Type of site
Online information capture and organization service
OwnerSpring Partners
Alexa rankIncrease 9,724 (April 2012)[4]
CommercialNo, supported via lead generation[1][2]
LaunchedNovember 12, 2008 [3]
Current statusDefunct

Springpad was a free online application and web service that allowed its registered users to save, organize and share collected ideas and information. As users added content to their Springpad accounts, the application automatically identified and categorized it, then generated additional snippets based on the types of objects added—for example, listing price comparisons for products and showtimes for movies.

Springpad was also available as apps on the iPad, iPhone and Android that synchronized with the Web interface. Springpad was bundled on new Toshiba notebook computers through a Web application subscription service.[5]

On May 23, 2014, Springpad announced that it would cease operations on June 25, 2014.[6] The company then allowed users to export their data (as json and read-only html formats), or to automatically migrate it to Evernote accounts before the expiration date.


Springpad users could use the main site interface which uses HTML5 from most browsers[7] or use the smartphone app to capture notes, tasks, or lists which were then added to the user's "My Stuff", the user's personal database or collection. Additionally Springpad let users look up items of interest which were then automatically categorized based on type or manually categorized by the user. Category types included recipes, movies, products, restaurants and wine. Events could also be added to Springpad, and if the user used Google Calendar, they could opt to sync the event to it.

In addition to the smartphone app and site, Springpad could be used via browser extension for Google Chrome, or the Springpad Clipper,[8] a bookmarklet to analyze webpages and clip relevant information from them—for example, the ingredients needed for a recipe—or to add the site as a normal bookmark. Another way users could add content to their Springpad "My Stuff" was by emailing entries to an email address specified on Springpad registration.

Springpad's smartphone apps could be used to scan barcodes to identify products, save them to the user's "My Stuff", and automatically generate additional product information and links. The mobile app could also save images taken with the phone's camera, and locate nearby businesses.

With most of the content added to a user's "My Stuff", relevant news, useful links and other helpful information could be viewed. Users could also attach additional notes and images to content they had already saved, and could add reminders and alerts which could be emailed to the user or texted to their phone. Springpad also added alerts to its own Alerts section for relevant news, deals or coupons for specific products users added.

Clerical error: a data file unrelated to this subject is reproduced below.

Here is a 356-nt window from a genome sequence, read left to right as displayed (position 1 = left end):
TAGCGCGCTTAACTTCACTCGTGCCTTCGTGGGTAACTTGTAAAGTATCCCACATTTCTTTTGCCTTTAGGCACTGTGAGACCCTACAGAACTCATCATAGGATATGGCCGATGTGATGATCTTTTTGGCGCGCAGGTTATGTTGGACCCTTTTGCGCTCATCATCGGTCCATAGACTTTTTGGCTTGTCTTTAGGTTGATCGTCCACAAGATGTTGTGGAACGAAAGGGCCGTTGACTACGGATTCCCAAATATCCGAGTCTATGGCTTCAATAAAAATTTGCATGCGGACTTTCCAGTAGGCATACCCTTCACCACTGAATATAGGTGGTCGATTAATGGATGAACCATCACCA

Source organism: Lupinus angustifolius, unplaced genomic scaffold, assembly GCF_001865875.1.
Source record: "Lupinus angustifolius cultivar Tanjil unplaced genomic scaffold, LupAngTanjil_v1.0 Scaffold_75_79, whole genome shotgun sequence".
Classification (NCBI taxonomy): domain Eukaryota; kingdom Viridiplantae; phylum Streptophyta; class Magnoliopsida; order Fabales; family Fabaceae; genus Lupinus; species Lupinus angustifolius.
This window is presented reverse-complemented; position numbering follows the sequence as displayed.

For additional organization, anything added to Springpad could also be tagged. Users could also add entries to "Notebooks" to separate content by projects, or any other way they wished. Each Notebook included a section called a "Board", which acted as a pin board where users could "pin" content they'd added to the Notebook, allowing them to visually lay out items. If the user added a map to the Board and had entries that included an address, Springpad could automatically point out entries on the map.

By default, everything added to Springpad was private. However users could change the privacy settings for each of the types of items added, decide to make specific items public and shareable on Facebook and Twitter, add them to their public page, or keep them private but links to them with specific people.

See also


  1. ^ Roush, Wade (April 16, 2010). "Online Notebook Smackdown: Evernote Vs. Springpad". Xconomy. Retrieved December 29, 2010.
  2. ^ Chiang, Oliver (September 22, 2010). "Springpad Works On 'Amazon-itizing' The Web And Mobile Web". Forbes. Retrieved January 4, 2011.
  3. ^ Roush, Wade (November 12, 2008). "Springpad Opened to Public". Xconomy. Retrieved December 29, 2010.
  4. ^ "Alexa springpadit.com traffic results". Alexa. Retrieved April 22, 2012.
  5. ^ apps.toshiba.com The Essentials Retrieved January 5, 2011
  6. ^ [1] Retrieved May 27, 2014
  7. ^ Thomas, Keir (December 27, 2010). "Five Great Free Business Apps for Google Chrome". PCWorld. Retrieved December 29, 2010.
  8. ^ "Get the Springpad Clipper". blog.springpadit.com. Retrieved December 29, 2010.
  9. ^ Roush, Wade (April 16, 2010). "Online Notebook Smackdown: Evernote Vs. Springpad". Xconomy. Retrieved December 29, 2010.
  10. ^ Travis, Bobby (April 20, 2010). "Springpad vs Evernote -- Why It Might Be Better..." 40tech. Retrieved January 4, 2011.
  11. ^ Perez, Sarah (March 9, 2010). "Springpad Takes on Evernote with Semantic Technology, Barcode Scanner". ReadWriteWeb. Archived from the original on January 9, 2011. Retrieved January 4, 2011.

Further reading

External links

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